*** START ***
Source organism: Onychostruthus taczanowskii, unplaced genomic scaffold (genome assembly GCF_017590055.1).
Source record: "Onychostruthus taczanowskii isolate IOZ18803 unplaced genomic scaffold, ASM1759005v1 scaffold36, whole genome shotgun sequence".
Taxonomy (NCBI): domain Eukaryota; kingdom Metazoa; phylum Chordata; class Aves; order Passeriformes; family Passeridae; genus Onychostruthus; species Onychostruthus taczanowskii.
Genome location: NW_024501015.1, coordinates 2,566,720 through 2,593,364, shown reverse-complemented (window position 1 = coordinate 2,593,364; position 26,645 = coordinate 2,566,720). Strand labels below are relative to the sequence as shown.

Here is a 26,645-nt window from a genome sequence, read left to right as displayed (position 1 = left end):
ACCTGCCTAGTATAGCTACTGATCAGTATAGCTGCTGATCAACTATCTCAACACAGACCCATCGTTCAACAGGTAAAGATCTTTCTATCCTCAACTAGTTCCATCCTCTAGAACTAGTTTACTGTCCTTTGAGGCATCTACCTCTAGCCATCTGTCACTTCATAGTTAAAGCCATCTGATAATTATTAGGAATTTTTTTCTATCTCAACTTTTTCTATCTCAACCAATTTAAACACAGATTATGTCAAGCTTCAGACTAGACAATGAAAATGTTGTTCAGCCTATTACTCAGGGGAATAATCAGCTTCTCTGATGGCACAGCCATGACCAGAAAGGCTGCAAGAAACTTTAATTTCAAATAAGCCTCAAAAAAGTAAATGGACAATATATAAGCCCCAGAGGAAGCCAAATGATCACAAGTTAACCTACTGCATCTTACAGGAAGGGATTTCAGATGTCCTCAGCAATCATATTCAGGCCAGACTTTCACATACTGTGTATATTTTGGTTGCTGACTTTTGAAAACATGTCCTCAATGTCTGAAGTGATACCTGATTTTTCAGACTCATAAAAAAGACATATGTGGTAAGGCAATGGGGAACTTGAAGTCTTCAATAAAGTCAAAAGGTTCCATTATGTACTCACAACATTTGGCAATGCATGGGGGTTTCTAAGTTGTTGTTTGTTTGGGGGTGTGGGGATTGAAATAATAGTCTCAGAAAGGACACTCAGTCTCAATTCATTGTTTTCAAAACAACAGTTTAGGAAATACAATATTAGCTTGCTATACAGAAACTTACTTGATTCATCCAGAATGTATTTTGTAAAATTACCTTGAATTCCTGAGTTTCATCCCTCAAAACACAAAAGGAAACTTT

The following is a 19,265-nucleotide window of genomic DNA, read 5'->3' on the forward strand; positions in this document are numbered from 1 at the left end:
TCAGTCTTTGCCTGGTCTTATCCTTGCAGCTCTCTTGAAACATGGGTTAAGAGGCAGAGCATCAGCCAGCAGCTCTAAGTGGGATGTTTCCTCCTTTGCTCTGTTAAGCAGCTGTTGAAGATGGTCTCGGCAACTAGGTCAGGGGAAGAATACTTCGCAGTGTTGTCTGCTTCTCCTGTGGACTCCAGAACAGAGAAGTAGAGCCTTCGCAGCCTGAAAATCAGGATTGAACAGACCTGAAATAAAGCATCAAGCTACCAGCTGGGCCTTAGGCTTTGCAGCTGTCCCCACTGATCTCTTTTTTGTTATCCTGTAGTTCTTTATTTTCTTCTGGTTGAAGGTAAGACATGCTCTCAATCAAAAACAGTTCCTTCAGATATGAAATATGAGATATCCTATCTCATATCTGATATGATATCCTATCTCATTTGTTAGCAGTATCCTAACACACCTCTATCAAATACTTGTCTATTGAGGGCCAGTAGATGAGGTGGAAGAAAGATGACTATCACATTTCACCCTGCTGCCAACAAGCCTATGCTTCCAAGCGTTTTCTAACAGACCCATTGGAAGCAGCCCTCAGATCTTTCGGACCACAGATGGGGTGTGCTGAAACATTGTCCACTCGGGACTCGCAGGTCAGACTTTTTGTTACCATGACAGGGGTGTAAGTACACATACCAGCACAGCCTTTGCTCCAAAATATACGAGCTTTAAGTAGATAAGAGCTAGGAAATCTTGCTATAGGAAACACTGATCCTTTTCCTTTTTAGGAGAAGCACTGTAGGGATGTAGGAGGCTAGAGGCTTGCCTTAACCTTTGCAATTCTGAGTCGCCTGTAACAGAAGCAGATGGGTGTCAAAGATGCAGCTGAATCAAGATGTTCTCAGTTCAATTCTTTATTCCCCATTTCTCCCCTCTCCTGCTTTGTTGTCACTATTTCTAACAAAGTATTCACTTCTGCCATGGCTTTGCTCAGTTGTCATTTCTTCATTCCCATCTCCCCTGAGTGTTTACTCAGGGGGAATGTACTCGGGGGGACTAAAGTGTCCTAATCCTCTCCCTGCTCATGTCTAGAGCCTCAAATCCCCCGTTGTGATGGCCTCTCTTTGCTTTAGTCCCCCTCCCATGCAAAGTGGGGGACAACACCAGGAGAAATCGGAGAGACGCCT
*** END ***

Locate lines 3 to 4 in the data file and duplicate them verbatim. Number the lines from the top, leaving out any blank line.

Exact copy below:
Taxonomy (NCBI): domain Eukaryota; kingdom Metazoa; phylum Chordata; class Aves; order Passeriformes; family Passeridae; genus Onychostruthus; species Onychostruthus taczanowskii.
Genome location: NW_024501015.1, coordinates 2,566,720 through 2,593,364, shown reverse-complemented (window position 1 = coordinate 2,593,364; position 26,645 = coordinate 2,566,720). Strand labels below are relative to the sequence as shown.